Its a complete hole. I’ve finished. Its done, finalised. We’ve come to the end. I’ve taken the last photos and video, packed up the car and am ready to drive home. My job is done… I seem to be trying to convince myself of something.
I am in over 1.5 meters which is just up to my shoulder. The going has been both slower and faster than last time…
Do you like my fancy title? I put it up there to express something of the complete schedule scramble my entire project has become. I think it might be day eight when I write this and its 3:00am. I have been so exhausted from digging that I haven’t been able to even approach catching up with my social media obligations. I suspect most of this blog is going to go up after I get home. Just to confuse things further, I will spend this post on a prequel to the hole, a little train of thought that occurred to me while I was still at home, waiting for the residency to begin but never got around to because… I was busy. I can’t remember.
As I mentioned in the last post, my original attempt to dig the hole ended in sickness, failure and general catastrophe. I was forced to return home in defeat, to lick my wounds and consider my worth as a human being and an artist. If this sounds melodramatic, it is. Its 3am and I feel I can say whatever I like on the internet and no one will judge me for it.
I spent the intervening months writing grant applications, and making little scraps of money to keep myself and family alive. I don’t want to complain about my life because I like it for the most part, but the postponed work was something that consistently occurred to me. Perhaps this is what became of that youthful experience of the nagging existential need to create stuff because my identity was constructed around the fact that I identified as a person who creates stuff. I don’t know, but it did take me down a particular garden path.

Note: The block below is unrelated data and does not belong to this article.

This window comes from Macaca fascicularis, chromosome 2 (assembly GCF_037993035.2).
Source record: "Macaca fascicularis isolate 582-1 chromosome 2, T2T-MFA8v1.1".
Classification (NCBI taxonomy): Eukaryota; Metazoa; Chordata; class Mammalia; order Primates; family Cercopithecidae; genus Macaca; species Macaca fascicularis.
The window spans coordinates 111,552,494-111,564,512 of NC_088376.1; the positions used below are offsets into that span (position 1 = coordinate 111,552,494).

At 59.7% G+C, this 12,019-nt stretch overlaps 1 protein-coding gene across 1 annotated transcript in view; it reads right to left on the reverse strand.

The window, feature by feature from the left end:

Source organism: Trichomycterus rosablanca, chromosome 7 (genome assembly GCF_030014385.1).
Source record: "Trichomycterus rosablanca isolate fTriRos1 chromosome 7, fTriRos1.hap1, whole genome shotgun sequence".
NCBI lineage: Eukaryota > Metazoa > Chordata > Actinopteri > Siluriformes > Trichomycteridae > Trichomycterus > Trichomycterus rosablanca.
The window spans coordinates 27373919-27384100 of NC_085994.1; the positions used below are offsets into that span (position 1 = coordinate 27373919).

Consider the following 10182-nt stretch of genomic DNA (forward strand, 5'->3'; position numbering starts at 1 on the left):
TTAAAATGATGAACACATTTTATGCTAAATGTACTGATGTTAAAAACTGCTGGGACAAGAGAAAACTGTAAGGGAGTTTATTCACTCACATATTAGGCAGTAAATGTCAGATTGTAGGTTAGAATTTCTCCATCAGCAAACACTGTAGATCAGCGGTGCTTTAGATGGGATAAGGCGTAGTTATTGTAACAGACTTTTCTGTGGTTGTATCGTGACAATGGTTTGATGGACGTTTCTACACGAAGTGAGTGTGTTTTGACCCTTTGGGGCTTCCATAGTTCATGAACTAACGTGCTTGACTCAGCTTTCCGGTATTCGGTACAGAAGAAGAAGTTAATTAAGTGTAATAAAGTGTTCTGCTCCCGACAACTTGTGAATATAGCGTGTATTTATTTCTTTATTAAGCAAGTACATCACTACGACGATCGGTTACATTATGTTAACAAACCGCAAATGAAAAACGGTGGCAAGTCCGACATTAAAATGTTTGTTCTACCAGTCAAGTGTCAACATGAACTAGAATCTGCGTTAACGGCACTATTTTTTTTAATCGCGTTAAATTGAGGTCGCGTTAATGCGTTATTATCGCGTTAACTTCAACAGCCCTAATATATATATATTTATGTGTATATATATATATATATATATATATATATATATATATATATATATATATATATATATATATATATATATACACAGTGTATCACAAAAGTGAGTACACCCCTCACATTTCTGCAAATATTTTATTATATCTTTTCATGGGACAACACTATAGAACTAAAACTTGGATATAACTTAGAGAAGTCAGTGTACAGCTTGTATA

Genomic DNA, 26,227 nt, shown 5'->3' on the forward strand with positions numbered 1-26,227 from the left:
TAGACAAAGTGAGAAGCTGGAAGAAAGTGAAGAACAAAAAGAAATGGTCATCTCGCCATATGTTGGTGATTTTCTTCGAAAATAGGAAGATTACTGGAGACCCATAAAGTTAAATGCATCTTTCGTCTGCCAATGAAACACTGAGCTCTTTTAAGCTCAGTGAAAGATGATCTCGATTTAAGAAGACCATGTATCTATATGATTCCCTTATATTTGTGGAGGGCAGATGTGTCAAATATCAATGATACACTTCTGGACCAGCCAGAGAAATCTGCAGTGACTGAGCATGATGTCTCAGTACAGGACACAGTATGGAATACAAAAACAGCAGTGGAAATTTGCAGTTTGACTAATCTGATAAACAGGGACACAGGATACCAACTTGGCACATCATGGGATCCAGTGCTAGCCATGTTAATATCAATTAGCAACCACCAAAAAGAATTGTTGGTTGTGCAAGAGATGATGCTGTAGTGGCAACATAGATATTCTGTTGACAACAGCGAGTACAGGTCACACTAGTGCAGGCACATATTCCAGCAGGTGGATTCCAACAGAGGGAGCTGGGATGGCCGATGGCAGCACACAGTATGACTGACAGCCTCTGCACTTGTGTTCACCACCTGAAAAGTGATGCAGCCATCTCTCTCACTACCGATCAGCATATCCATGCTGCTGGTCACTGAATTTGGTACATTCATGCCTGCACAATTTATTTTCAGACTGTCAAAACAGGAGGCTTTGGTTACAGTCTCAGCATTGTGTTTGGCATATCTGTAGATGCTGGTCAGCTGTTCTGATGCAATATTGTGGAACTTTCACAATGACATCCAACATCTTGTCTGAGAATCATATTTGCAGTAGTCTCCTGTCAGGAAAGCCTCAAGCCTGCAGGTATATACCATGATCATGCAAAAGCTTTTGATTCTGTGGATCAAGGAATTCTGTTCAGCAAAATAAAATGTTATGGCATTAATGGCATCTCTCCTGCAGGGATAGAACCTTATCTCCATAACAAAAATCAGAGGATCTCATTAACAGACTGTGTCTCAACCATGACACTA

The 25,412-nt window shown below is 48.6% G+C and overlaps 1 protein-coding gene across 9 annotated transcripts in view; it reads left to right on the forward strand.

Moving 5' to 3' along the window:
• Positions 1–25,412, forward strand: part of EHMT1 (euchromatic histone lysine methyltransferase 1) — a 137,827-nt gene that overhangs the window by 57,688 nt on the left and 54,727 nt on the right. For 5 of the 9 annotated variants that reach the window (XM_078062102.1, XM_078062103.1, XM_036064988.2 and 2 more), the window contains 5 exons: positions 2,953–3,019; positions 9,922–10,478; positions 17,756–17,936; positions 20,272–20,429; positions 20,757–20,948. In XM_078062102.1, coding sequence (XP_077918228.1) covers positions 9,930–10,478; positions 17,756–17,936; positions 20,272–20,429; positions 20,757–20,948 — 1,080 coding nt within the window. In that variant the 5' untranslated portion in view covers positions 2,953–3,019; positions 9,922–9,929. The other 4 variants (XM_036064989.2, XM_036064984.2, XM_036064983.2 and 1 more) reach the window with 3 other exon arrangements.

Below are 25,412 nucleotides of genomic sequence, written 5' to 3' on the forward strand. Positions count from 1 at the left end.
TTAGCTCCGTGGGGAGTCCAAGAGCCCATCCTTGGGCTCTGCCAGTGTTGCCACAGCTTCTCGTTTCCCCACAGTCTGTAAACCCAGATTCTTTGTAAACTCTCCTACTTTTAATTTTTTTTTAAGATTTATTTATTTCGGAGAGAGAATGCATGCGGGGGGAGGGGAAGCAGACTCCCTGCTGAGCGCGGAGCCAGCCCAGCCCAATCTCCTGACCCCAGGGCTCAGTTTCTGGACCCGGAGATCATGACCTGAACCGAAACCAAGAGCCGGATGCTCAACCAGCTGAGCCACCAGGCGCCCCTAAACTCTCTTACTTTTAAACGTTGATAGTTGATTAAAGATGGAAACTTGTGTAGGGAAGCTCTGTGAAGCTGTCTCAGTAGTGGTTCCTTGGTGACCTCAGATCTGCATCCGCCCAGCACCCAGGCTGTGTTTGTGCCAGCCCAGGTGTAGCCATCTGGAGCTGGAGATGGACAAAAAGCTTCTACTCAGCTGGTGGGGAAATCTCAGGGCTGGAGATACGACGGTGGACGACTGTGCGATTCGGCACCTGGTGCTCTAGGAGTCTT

One of the projects occupying me at the time was the house that Georgie and I now own in Kandos. Its a lovely little house that we were able to get up to livable scratch with a bit of paint and floorboard sanding, but the land it sat on was a sad affair, covered in long suffering kikuyu grass and having only one tree on it. We have, over the last two years planted many trees and are slowly working our way around to converting most of it into a food forest of sorts. The property is on a hill and so most of it is sloping, meaning that there are few places to comfortably drink fluids, eat foods and talk talk. I conceived of putting in what I liked to call a sunken courtyard, cut into the hillside behind our house with a large desiduous tree overhanging to shade it in summer, creating a ‘micro-climate’ in which life forms heretofore unknown in Kandos could thrive and amongst which we would gather to drink refreshing beverages and renew our friendships in perpetuity.